When Hitler took power in Germany, the first goal was to take away the guns from the people. He then dismantled the police, and set up his own police force…loyal only to him. This was the beginning of Hitler’s planned takeover…first of Germany, and then the world. That was his goal, but thankfully, the world fought back, and evil did not prevail.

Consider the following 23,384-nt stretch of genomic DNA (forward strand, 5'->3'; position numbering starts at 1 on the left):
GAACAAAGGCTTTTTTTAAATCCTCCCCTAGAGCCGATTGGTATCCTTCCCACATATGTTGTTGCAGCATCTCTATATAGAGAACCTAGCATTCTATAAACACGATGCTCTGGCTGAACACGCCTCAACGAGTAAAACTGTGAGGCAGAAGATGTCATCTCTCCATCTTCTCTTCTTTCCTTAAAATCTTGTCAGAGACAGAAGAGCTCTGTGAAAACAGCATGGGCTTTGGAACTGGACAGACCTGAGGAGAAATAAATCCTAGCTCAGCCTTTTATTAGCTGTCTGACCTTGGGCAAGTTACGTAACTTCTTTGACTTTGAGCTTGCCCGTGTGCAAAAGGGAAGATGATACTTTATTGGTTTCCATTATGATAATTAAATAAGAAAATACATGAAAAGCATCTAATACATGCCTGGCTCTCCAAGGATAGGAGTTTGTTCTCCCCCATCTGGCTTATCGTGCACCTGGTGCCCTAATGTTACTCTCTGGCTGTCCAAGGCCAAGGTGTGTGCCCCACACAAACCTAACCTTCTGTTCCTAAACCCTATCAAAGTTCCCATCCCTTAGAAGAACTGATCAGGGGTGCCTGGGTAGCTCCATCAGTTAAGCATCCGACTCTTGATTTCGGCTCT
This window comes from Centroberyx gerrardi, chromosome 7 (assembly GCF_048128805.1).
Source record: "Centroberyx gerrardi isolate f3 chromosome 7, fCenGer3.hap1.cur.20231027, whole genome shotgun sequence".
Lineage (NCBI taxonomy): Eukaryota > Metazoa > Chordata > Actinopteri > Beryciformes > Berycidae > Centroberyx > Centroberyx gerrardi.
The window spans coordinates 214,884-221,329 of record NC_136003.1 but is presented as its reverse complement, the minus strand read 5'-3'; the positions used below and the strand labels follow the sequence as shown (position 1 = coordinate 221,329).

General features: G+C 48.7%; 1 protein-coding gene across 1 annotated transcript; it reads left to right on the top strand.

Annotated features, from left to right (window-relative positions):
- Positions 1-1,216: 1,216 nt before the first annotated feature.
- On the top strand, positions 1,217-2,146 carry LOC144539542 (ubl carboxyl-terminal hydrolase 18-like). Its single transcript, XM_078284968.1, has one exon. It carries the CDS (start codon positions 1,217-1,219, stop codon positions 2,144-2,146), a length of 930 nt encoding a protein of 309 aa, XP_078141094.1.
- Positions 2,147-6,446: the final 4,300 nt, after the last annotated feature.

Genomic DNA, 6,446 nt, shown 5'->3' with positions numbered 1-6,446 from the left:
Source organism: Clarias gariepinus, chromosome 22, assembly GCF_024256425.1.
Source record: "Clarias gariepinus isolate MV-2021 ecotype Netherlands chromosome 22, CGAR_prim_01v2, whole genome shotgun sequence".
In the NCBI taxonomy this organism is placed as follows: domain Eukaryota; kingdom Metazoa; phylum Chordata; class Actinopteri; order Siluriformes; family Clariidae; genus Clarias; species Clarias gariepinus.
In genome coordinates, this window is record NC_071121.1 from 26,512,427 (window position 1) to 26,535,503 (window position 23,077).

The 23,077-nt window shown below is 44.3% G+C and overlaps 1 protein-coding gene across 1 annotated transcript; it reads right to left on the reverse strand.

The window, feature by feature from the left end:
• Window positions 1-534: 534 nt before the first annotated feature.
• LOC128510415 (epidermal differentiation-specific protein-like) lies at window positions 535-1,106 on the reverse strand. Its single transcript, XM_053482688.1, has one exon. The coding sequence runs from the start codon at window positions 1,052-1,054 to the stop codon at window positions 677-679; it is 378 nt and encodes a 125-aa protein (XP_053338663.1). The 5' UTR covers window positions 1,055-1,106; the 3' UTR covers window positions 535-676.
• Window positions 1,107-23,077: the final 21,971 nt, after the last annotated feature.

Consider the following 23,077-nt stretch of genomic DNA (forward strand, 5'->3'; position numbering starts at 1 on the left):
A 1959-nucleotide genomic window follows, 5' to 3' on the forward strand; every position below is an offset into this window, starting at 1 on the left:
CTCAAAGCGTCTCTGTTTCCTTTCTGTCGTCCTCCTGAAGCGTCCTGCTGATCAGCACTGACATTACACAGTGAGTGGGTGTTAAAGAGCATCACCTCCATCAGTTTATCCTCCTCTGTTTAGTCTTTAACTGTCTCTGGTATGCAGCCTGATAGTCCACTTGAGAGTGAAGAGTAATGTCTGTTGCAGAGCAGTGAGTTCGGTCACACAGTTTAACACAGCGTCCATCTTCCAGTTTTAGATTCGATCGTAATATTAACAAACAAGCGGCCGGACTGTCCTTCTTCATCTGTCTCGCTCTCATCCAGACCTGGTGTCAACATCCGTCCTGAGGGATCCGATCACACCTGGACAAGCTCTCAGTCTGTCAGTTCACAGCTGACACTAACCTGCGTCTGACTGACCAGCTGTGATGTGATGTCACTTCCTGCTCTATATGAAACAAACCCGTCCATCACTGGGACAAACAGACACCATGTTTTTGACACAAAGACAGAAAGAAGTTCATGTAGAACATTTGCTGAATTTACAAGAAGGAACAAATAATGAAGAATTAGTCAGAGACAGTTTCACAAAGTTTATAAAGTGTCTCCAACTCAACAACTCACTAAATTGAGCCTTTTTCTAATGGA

World War II had gone on for almost five years…long years. Hitler’s forces were reeling from the devastating effects of D-Day, and Paris was next in line for liberation, The Allied machine was marching in to Paris to remove the Nazi Regime. Hitler was furious, and decided that if his army was to be forced out, they would take the best of the memories and landmarks of Paris with them. He planned to leave the city in smoldering ruins. Hitler issued the first of several orders to the German commander of Paris, General Dietrich von Choltitz, to destroy the city. What Hitler had not anticipated, was that von Choltitz would not blindly do his bidding. The last last commander of Nazi-occupied Paris in 1944, von Choltitz disobeyed Adolf Hitler’s orders to destroy the city, and instead surrendered it to Free French forces when they entered the city on August 25th. Choltitz later asserted that his defiance of Hitler’s direct order stemmed from its obvious military futility, his affection for the French capital’s history and culture, and his belief that Hitler had by then become insane, while other sources point to the fact that he had little control of the city thanks to the operations of the resistance, and could not have carried out such orders. Nevertheless, von Choltitz has since been referred to as “The Saviour of Paris.”